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CAST's No Exit is suitably claustrophobic



Jean-Paul Sartre's famed depiction of Hell has always been known in English as No Exit, though a more accurate translation of Huis Clos is "closed doors." The three netherworld newbies not only confide in each other as if speaking behind closed doors, they also have the ability -- for a tantalizingly brief time -- to peep in unobserved on friends, loved ones, and private rooms they have left behind.

True to its experiential code, Carolina Actors Studio Theatre casts you into the company's revolving boxagon space, shutting no fewer than four doors behind the audience and the fresh meat. Your ticket, coming to you from behind coal-black bars at the box office, is a mirror about the size of a silver dollar, to be surrendered as you enter Sartre's inferno.

CAST does confinement well, as Someone Who'll Watch Over Me demonstrated back in January. Compared with the production of No Exit that I saw at the Stratford Festival of Canada in 2003, presented on a thrust stage, the CAST version is far more intensely claustrophobic. With those four doors thrust forward, serving double duty as projection screens, there's a sense that the walls behind the audience -- just a single row of 40 seats surrounds the circular stage -- are the same walls confining the actors.

Thanks to atmospheric black-and-white multimedia filmed by Jay Thomas, we get a livelier sense of the visions experienced by Joseph Garcin, Inez Serrano and Estelle Rigault when they peep in on the world they've left behind. For me, the projections distracted my attention away from the actors, loosening the tensions of their confrontations and planting tedium in those portions of the drama where Garcin, Inez and Estelle tell us how they earned their torments.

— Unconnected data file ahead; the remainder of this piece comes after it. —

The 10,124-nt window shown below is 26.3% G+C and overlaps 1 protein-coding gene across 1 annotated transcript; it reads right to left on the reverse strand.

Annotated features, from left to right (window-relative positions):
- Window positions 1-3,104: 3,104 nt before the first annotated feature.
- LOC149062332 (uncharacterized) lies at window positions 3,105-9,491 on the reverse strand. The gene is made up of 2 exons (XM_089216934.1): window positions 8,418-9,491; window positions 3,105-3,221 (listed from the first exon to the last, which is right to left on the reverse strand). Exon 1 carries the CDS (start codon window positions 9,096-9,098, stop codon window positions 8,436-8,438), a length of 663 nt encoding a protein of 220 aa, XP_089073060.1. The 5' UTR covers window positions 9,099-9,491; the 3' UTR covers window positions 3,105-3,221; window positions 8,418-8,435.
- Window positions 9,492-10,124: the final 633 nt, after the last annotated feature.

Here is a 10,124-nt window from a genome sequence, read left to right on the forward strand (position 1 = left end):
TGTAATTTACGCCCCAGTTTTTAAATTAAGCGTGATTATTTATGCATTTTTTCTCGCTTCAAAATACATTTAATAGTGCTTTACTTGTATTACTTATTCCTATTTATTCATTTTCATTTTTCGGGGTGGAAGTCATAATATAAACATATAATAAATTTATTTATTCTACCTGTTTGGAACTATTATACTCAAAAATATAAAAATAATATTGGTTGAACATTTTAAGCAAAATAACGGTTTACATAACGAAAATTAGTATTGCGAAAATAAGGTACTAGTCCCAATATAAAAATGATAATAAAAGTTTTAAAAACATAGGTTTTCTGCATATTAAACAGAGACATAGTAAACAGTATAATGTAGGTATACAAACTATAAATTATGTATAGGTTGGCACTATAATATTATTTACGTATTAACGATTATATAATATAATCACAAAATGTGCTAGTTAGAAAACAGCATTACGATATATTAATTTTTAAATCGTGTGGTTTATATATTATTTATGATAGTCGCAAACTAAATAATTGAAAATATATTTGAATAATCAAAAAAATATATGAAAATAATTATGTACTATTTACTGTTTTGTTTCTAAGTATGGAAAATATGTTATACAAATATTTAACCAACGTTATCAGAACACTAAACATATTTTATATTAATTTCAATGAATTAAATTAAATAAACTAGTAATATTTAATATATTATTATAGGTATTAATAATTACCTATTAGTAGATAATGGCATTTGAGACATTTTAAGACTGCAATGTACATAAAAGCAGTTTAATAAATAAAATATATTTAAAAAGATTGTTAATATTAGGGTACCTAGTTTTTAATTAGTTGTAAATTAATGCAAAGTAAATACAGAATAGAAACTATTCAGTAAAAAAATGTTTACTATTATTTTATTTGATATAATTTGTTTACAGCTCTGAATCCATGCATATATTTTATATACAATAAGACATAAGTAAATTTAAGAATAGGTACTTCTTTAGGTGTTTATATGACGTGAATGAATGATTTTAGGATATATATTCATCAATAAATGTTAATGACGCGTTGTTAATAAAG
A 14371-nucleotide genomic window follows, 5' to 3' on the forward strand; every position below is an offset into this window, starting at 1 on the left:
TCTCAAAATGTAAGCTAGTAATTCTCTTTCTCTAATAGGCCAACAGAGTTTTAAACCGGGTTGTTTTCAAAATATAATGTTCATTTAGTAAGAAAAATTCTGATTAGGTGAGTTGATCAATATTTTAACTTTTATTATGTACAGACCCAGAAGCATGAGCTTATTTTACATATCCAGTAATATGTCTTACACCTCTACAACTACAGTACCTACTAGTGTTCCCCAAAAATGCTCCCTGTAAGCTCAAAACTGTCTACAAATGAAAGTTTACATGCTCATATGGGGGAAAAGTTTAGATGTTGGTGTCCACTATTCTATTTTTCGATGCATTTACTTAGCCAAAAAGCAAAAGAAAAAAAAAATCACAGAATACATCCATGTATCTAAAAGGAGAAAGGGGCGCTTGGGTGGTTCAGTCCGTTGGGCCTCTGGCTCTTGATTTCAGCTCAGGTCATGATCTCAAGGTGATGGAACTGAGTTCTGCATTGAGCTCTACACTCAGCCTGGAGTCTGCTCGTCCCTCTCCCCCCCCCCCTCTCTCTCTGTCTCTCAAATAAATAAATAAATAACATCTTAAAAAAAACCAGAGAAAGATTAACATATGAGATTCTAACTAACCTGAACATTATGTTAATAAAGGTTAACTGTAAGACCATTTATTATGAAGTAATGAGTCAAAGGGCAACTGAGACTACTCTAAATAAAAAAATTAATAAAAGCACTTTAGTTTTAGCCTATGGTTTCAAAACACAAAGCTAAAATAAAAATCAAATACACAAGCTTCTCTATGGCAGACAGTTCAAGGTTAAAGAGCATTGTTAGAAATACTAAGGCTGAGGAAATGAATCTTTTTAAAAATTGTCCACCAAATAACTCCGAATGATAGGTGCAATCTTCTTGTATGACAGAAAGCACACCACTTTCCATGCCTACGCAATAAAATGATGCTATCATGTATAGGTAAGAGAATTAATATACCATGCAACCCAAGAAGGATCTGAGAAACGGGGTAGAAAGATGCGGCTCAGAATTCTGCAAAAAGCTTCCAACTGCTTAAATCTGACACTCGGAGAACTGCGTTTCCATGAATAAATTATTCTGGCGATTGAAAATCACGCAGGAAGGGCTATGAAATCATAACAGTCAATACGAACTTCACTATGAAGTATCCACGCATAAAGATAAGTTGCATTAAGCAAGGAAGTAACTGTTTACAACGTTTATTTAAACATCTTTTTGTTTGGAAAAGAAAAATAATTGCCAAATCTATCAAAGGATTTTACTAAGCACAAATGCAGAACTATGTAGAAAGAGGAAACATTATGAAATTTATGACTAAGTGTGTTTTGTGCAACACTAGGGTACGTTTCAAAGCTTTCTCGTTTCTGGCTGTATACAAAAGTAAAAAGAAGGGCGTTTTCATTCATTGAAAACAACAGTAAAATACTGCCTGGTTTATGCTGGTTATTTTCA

Curiously, I found consolation in those moments when I wanted to see what was projected on one of the screens flanking my section of the boxagon. Because the doors jut forward, you're likely to be unable to see at least one of the four projection areas. Not seeing what was there viscerally reinforced Sartre's chief point in banning mirrors in his Hell: Without mirrors, our image of ourselves is largely dependant on what others see.

Compared with the Stratford production, director Paige Johnston Thomas has heated up the chemistry amidst the condemned triumvirate and placed blunter emphasis on the hellishness of their predicament. With Corlis Hayes as the Valet who brings our protagonists to their permanent quarters, decked out in a ghoulish hairstyle and a white tuxedo, we're verging on vampirish parody.

Dave Blamy as Joseph Garcin is the first lodger. Don't look for any Brazilian touches in this lifelong Rio resident, but count on Blamy to perfectly gauge -- and balance -- the journalist's principles, weaknesses and passions. The translation, probably the ancient Stuart Gilbert, is particularly unkind to Garcin with its quaint British exclamations, but his is the role with the most complexities and nuances. Blamy is equal to them all.

Sartre's women are interesting enough, if not quite so multilayered. Meg Wood as Inez is the first to join Garcin, mistaking him for her tormentor -- a mistake that turns out to be a prophecy, perhaps of the self-fulfilling kind. The postal clerk's seething resentments, dogged determination and lesbian lust all fall easily within Wood's grasp. Christy Edney is a fine choice for Estelle, the comely seductress who instantly enflames Inez's desire and gradually wears down Garcin's resistance. Although this gold-digger has a professed aversion toward thinking, Edney's performance never threatens to fall into stupidity, thanks to her hearty embrace of Estelle's arriviste snobbery. Some of her Parisian qualities may be on back order, but not when she pursues Garcin.

Where No Exit remains unconvincing is in its assertion, carefully cultivated by Sartre from the moment Inez first sights Garcin, that hell is other people. We're asked to believe that this threesome has been selected to be roommates with such fiendish genius that they are capable of tormenting one another forever. A hot production such as this CAST effort makes that everlasting stalemate seem fleetingly possible in a way that the Arctic-cold Stratford version never did.

Or let me offer an iconoclastic view of what we see. People are capable of convincing one another -- and generations of theatergoers -- that such diabolical perfection is woven into the fabric of the universe, applicable to billions of other threesomes since the dawn of humanity.

The devil is really in the detailer.

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